Business Times

SEC urged to restore broker credit

A top investor, fast becoming a whistle-blower in the Colombo stock market, is urging the Securities & Exchange Commission of Sri Lanka (SEC) to restore broker credit to investors.
“In all humility, I would emphasize the crying need in the CSE (Colombo Stock Exchange), to level the playing field, by restoring the traditional system of broker credit (50% of the client’s portfolio value) with necessary safeguards. The brokers can allocate credit judiciously,” said K C Vignarajah, former chairman of the Ceylon National Chamber of Industries in a letter to SEC Chairperson Indrani Sugathadasa.

Mr Vignarajah, who says he is acting in the public interest and of independent shareholders of listed companies, said even banks, finance companies and other lending institutions lend much greater proportions on less readily recoverable assets like real estate, vehicles, and pledged perishable goods (Pramuka Bank carried a substantial quantum of expired foodstuffs).

He said the relaxation of ‘T+5 to T+15’ (due to investors’ personal difficulties, like hospitalization, local and foreign travel, etc) is also desired within the overall credit limit, by battered investors.

He said many investors firmly believe that the SEC and CSE have been partial (or had turned a blind eye) to large scale manipulators and insider traders, who have openly and brazenly amassed huge piles of ill gotten cash, here and abroad, by ‘taking advantage of the current lax regulatory frameworks, which taken together with tight credit restrictions have ruthlessly crushed the average decent shareholders’. “These investors say they have been ruined by insider traders, manipulators, by T+5 forced selling, and the credit restrictions, acting in concert,” he said, adding that they had earlier been trading, sedately using the traditional lines of credit extended by the broker of 50% of the value of their portfolio.

The SEC has said that that some brokers had abused the credit system by extending to speculators credit as high as 300% and the punitive measures were needed. However, this justification no longer exists, Mr Vignarajah argues.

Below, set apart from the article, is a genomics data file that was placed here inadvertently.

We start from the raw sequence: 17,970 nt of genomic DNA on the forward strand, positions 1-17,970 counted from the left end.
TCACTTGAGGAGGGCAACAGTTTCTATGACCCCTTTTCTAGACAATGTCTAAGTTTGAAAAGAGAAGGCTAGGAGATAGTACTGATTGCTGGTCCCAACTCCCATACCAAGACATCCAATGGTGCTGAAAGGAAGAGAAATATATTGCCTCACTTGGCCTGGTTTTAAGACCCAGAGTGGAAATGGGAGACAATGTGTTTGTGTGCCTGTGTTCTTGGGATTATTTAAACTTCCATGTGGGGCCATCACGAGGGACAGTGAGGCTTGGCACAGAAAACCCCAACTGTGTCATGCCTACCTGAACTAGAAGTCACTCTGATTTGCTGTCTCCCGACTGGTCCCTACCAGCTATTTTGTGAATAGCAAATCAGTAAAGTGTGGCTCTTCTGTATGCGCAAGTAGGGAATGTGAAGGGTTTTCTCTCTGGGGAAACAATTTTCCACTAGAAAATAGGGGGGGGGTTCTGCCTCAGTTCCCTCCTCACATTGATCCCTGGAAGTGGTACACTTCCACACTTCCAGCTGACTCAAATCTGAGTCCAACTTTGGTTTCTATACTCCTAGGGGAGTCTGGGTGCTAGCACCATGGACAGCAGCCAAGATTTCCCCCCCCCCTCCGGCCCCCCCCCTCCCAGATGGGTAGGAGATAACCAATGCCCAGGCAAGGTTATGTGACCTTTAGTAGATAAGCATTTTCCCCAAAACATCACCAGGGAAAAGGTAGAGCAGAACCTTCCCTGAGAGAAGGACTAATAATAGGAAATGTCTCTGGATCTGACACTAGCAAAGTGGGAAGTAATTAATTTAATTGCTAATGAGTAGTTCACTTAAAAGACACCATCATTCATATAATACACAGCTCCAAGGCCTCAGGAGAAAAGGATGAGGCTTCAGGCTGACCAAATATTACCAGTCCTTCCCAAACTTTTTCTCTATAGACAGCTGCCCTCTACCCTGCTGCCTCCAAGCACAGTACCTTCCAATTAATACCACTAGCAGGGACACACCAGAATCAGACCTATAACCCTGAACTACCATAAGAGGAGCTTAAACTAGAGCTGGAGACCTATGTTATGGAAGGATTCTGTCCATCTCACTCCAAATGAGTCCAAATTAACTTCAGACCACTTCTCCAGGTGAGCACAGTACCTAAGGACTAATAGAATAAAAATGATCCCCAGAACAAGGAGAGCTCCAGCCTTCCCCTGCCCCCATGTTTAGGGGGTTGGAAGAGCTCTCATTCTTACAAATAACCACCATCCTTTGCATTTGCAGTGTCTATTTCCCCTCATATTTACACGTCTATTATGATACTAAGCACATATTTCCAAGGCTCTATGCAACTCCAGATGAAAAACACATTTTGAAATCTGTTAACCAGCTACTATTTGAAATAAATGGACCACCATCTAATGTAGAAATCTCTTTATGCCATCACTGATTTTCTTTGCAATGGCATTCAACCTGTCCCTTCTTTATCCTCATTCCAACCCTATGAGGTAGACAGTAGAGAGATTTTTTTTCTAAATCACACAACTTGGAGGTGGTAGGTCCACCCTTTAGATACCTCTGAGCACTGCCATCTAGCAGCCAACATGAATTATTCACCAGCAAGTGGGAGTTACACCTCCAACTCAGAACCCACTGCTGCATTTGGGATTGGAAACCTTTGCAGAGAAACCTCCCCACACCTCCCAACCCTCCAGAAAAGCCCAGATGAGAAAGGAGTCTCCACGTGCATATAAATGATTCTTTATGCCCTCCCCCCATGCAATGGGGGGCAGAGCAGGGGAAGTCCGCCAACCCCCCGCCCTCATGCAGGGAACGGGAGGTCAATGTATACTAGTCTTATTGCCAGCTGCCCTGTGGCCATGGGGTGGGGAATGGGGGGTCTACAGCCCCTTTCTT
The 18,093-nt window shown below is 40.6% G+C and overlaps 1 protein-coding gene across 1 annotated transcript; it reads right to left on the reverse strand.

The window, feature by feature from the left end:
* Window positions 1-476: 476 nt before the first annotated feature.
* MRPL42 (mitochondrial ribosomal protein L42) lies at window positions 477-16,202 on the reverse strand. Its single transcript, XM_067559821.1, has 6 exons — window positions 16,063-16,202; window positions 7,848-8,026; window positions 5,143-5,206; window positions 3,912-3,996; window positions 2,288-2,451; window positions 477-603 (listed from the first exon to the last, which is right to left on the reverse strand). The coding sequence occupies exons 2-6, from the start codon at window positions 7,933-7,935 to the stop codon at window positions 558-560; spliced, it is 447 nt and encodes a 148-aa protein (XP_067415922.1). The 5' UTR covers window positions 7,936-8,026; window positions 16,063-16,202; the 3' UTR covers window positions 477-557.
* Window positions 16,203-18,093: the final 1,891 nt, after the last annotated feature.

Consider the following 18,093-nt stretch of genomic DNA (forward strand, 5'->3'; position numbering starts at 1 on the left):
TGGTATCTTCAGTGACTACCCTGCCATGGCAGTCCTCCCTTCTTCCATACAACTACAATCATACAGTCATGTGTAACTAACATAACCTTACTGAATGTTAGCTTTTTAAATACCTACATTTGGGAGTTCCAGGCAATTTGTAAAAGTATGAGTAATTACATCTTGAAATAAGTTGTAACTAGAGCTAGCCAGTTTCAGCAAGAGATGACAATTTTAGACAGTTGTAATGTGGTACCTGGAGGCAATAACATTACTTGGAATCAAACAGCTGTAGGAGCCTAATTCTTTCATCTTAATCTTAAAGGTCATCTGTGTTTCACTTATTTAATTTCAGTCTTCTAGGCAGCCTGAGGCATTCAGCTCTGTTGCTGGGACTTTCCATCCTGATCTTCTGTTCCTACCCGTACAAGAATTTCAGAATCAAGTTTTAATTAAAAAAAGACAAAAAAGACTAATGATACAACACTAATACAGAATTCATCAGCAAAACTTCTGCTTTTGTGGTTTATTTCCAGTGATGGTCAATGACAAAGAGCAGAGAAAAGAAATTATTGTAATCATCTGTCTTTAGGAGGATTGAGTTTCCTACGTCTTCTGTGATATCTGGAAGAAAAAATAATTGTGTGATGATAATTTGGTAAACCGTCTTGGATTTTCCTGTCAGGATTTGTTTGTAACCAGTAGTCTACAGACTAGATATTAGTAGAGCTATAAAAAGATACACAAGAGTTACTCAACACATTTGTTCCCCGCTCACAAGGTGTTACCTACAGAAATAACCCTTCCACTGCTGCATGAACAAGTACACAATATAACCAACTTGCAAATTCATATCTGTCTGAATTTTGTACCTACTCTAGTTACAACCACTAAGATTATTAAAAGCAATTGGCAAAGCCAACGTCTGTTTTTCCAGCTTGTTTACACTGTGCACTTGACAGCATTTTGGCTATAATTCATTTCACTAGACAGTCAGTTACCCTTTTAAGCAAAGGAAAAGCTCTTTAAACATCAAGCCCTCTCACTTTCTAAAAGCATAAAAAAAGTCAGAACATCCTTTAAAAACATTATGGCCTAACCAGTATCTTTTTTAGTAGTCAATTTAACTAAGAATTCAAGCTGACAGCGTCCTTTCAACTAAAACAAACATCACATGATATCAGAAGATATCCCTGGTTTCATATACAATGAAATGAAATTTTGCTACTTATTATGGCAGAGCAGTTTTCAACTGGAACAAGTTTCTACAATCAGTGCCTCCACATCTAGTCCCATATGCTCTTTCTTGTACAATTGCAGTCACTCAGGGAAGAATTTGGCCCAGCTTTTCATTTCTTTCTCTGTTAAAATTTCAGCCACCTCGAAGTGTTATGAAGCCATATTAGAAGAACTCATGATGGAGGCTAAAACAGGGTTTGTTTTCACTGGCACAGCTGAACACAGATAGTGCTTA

“Tremendous damage has already been done to the honest, independent, small, medium and large shareholders. Hence the intemperate language and unusual anger expressed by affected small and large investors,” he said.

The country is facing great challenges in many spheres due to various acts of commission and omission. It is a sad reflection that the business community, whilst finding fault with the politicians and Government for high levels of bribery, corruption andlack of good governance, are themselves, no better, Mr Vignarajah says.

“What is needed, even at this last call, is for action on all fronts to be taken by the honest business leaders to boldly cleanse their ranks, and infuse confidence to draw the vast majority of rural, urban and foreign investors to participate in the glorious opportunities the country still offers for equitable benefit of all,” he said.

Investors, Mr Vignarajah says, have also frowned on patronizing advice by some interested parties, analysts and fund managers to divert investment to unit trusts. Some unit trusts and funds are remote controlled by large networks of related parties and conglomerates, which use the public’s monies to build up stakes in companies for their own ends, he said.

“They are not necessarily managed in the interests of the unit trust holders and fund investors, but are allegedly used to move the markets and shareholdings of certain companies for the ulterior purposes of the controlling interests (CIs). In this context, until appropriate regulatory mechanisms are in place to control such malpractices and conflicting interests, the average innocent investor should not be driven to place his funds in such vehicles,” Mr Vignarajah points out.

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